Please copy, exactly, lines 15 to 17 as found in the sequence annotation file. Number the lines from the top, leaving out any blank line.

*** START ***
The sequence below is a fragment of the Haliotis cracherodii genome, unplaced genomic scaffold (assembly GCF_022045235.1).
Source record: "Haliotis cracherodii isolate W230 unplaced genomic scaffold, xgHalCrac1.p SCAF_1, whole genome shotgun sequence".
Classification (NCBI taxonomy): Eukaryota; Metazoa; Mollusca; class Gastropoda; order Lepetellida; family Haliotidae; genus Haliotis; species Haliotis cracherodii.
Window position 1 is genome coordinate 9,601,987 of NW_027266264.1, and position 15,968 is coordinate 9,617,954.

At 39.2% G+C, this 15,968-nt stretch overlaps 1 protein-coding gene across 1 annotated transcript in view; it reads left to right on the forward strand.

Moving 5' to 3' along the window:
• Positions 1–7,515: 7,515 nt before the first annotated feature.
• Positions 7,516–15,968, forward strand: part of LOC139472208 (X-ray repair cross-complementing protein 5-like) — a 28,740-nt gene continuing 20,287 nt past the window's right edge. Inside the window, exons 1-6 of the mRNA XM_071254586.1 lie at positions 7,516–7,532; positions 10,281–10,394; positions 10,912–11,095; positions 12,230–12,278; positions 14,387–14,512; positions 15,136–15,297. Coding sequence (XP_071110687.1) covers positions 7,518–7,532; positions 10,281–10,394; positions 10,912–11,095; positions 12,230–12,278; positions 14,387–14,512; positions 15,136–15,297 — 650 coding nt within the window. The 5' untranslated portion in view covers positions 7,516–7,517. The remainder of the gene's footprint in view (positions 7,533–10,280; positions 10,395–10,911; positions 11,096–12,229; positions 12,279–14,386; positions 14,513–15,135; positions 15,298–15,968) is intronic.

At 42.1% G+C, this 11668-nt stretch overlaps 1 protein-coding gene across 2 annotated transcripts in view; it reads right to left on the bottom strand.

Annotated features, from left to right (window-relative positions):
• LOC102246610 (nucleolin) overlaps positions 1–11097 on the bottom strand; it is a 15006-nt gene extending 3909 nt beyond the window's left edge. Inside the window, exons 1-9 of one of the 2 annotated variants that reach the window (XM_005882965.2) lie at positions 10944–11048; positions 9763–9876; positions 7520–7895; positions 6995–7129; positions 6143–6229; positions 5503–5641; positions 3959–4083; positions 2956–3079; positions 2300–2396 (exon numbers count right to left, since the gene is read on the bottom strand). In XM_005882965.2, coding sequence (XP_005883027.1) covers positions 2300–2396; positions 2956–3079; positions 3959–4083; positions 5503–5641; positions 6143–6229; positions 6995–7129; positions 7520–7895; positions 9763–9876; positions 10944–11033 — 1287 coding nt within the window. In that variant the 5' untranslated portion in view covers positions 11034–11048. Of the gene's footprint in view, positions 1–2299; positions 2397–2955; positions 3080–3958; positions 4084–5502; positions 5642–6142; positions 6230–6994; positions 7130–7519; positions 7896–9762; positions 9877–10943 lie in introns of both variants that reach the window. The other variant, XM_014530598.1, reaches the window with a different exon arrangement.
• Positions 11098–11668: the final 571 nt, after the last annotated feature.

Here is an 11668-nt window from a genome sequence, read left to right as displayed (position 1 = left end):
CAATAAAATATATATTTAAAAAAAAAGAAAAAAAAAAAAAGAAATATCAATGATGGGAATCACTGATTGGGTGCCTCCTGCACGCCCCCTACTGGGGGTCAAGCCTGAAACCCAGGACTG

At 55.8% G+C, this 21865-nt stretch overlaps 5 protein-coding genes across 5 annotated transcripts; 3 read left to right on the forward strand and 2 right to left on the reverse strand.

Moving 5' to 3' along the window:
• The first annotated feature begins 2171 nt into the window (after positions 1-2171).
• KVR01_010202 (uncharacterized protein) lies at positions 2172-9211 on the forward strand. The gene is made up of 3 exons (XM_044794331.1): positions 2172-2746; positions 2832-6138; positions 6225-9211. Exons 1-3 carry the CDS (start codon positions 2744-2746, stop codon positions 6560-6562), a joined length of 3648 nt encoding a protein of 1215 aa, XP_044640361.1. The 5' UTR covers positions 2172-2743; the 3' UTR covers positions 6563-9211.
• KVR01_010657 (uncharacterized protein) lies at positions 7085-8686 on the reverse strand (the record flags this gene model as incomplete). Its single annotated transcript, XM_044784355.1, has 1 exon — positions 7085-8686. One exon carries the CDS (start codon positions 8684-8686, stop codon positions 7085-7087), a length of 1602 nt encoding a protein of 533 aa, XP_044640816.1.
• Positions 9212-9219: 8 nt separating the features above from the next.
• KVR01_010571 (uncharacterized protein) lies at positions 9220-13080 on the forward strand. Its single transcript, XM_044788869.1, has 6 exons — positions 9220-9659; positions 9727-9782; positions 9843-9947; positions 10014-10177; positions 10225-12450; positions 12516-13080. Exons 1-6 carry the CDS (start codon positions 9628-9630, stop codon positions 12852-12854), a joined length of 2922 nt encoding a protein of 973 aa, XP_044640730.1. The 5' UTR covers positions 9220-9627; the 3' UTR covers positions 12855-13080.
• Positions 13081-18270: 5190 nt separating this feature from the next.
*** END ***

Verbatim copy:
At 55.8% G+C, this 21865-nt stretch overlaps 5 protein-coding genes across 5 annotated transcripts; 3 read left to right on the forward strand and 2 right to left on the reverse strand.

Moving 5' to 3' along the window:
• The first annotated feature begins 2171 nt into the window (after positions 1-2171).